Port infrastructure pricing The question has been raised as to whether it would be useful to have common classifications of vessels, fuels and types of operations according to which the infrastructure charges can vary, and whether it would be useful to have common charging principles for port infrastructure charges, even if one would not be obliged to apply such reductions or variations? (article 14.5). Over the last 20 years, my answer to this question is NO! A ‘harmonized’ pricing policy is anticompetitive and contravenes the Regulation’s fundamental provisions, i.e. those of autonomy and entrepreneurship. Pricing autonomy should be left to the managing authorities, under regulatory control, and under the fundamental understandings of transparency and cost recovery. Moreover, the structure of prices should be clear, and information should be provided to port users. The Regulation requires that price changes should be announced 3 months in advance..
Regulatory control and provision of cost information to users Managing bodies of ports should be in a position to provide information, including detailed costs and revenues, on the structure and level of port infrastructure charges, including methodology, if so requested by the independent supervisory authority or by the Commission (article 14.7) However, to provide information on costs to users, one needs first to answer the question of how ports are financed (public investment / investor principle) and whether a port’s pricing principle aims to recover costs. Ports, according to the Commission, are becoming ‘enterprises’ and there is no other firm that subjects its costs to the scrutiny of its consumers, particularly when confidentiality cannot be guaranteed. If ports are expected to compete, cost information cannot be shared with users. Most definitely, cost information should not be subject to user consultation given the inherent conflict of interest of users. In this regard, the Commission’s proposal to institute new Port Users’ Advisory Committees adds another, unnecessary, layer of administrative bureaucracy and it should be carefully reconsidered. The only thing that the independent supervisory authority should do is to ensure, following complaints, that there is no abuse of market power or hidden subsidies. Again, to avoid distortions to regional port competition, the Authority should be at a European level.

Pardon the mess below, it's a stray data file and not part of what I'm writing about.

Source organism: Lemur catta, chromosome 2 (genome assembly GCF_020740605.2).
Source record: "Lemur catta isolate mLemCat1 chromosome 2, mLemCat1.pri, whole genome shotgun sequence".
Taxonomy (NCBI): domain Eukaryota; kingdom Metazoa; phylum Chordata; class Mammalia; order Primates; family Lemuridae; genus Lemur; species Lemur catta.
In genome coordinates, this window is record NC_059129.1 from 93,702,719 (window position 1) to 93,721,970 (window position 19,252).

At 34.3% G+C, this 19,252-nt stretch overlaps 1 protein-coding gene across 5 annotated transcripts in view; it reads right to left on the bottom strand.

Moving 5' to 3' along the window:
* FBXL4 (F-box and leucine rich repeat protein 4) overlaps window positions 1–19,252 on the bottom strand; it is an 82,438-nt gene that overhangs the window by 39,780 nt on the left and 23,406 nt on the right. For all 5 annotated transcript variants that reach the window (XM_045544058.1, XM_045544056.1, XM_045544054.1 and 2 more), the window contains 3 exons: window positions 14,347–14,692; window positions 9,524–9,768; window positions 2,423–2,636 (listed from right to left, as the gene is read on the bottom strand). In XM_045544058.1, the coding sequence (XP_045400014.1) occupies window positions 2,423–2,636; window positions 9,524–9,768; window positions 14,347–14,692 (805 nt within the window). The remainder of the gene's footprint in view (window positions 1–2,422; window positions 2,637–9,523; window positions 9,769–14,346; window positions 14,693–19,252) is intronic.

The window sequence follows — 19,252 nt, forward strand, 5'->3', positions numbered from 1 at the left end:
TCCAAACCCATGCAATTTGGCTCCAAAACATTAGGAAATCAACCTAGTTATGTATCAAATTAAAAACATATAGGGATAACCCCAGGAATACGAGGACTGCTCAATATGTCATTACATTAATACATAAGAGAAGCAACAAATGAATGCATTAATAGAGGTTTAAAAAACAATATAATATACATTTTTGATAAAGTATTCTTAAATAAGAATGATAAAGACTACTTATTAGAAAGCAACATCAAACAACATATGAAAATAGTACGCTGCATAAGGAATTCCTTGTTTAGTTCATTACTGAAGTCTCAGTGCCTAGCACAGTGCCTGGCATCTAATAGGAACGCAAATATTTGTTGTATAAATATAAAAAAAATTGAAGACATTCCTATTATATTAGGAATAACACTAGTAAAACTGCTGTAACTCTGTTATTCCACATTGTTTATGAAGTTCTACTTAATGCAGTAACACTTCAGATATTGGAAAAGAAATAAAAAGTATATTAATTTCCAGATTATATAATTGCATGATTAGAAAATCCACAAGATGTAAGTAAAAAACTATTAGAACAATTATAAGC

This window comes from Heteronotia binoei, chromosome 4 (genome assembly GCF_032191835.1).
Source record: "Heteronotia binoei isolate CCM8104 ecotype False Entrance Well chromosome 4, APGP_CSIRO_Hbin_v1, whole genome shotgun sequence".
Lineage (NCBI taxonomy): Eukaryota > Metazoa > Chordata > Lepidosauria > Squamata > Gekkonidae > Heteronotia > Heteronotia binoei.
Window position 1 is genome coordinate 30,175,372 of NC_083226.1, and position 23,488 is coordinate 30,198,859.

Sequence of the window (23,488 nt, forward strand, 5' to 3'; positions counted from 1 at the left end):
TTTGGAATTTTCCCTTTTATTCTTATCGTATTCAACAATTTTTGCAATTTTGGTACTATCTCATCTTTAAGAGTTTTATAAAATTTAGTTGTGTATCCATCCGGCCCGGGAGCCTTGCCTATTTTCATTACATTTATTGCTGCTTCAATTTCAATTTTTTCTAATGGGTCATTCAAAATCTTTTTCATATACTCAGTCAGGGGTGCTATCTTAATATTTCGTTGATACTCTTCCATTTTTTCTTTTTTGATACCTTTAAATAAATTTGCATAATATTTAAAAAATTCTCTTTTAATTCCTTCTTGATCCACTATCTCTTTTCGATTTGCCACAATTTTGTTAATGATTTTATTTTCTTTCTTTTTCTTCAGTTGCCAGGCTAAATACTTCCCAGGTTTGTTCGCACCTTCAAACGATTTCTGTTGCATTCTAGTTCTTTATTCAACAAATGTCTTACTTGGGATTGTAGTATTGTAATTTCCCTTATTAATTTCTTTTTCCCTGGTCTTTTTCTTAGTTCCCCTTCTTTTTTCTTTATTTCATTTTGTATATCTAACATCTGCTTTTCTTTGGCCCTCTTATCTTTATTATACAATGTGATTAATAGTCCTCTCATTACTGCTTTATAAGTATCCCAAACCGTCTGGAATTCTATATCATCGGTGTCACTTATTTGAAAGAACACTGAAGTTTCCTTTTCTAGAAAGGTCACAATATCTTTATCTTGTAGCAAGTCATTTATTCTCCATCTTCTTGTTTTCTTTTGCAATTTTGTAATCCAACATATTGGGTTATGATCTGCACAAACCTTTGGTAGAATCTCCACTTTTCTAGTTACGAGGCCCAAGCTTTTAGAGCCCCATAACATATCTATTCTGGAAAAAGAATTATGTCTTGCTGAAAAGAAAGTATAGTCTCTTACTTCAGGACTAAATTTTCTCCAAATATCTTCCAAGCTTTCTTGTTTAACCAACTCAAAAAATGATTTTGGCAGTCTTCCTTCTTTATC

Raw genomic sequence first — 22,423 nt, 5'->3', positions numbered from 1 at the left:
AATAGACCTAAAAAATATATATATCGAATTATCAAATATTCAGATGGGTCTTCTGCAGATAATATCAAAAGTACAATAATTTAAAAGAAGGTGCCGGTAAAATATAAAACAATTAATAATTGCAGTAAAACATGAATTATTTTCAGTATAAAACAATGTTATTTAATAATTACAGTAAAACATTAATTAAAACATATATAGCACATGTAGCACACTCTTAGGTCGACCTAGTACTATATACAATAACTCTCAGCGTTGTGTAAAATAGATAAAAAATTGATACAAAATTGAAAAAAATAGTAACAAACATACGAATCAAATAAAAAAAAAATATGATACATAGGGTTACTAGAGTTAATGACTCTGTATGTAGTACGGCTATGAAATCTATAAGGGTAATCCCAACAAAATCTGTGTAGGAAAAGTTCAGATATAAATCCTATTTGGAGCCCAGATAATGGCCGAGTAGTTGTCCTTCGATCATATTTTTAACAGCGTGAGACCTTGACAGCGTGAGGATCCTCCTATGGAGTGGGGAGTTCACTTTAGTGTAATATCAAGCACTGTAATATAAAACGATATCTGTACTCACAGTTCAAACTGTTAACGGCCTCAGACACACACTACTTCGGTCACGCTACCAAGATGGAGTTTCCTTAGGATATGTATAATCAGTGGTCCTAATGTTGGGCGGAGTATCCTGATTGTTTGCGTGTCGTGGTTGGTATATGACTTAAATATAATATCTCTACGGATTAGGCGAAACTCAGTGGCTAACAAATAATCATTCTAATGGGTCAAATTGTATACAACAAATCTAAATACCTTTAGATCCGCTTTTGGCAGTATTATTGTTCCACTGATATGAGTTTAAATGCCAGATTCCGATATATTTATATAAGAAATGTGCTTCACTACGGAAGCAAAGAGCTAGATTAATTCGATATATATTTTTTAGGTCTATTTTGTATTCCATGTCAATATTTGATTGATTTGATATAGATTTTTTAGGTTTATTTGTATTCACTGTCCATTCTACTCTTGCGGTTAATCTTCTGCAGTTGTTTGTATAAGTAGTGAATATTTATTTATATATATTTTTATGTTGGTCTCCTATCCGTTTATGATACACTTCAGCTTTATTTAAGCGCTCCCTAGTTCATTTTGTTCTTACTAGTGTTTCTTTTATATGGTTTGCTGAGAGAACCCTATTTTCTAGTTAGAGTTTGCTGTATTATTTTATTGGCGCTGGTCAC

Independent Supervisory Authority The Regulation provides that Member States shall ensure that an independent supervisory body monitors and supervises the application of this Regulation. Among its various other functions (price control and the handling and settlement of disputes and complaints), the Authority (and not the PA or the harbour master!) should regulate, a) minimum requirements; b) limitations to market access. Requirements and limitations should be based on sound economic and technical considerations, applicable to all European ports. Any individual derogations, due to local specificities, should be subject to consultation and approval by the Authority so that regional port competition is not distorted. Finally the Authority should be a European institution and not a motley of 28 (cooperating) national ones, something that could only lead to ‘decision paralysis’, given that each MS would tend to interpret and apply the Regulation according to its own laws, regulations, standards and practices.
Conclusions The Regulation applies to all 319 TEN-T ports – (but MS can extend it also to others) Entrepreneurial port model Liberalization and competition in the market of port services – (with limitations and minimum requirements) Managerial autonomy Independent (European) Supervisory Authority – (application of the Regulation; pricing; limitations; min. requirements) Internal operator (PSOs) Port Users’ Advisory Committee 22/08/2014Erasmus University Rotterdam21
Thank you for your attention 22/08/2014Erasmus University Rotterdam22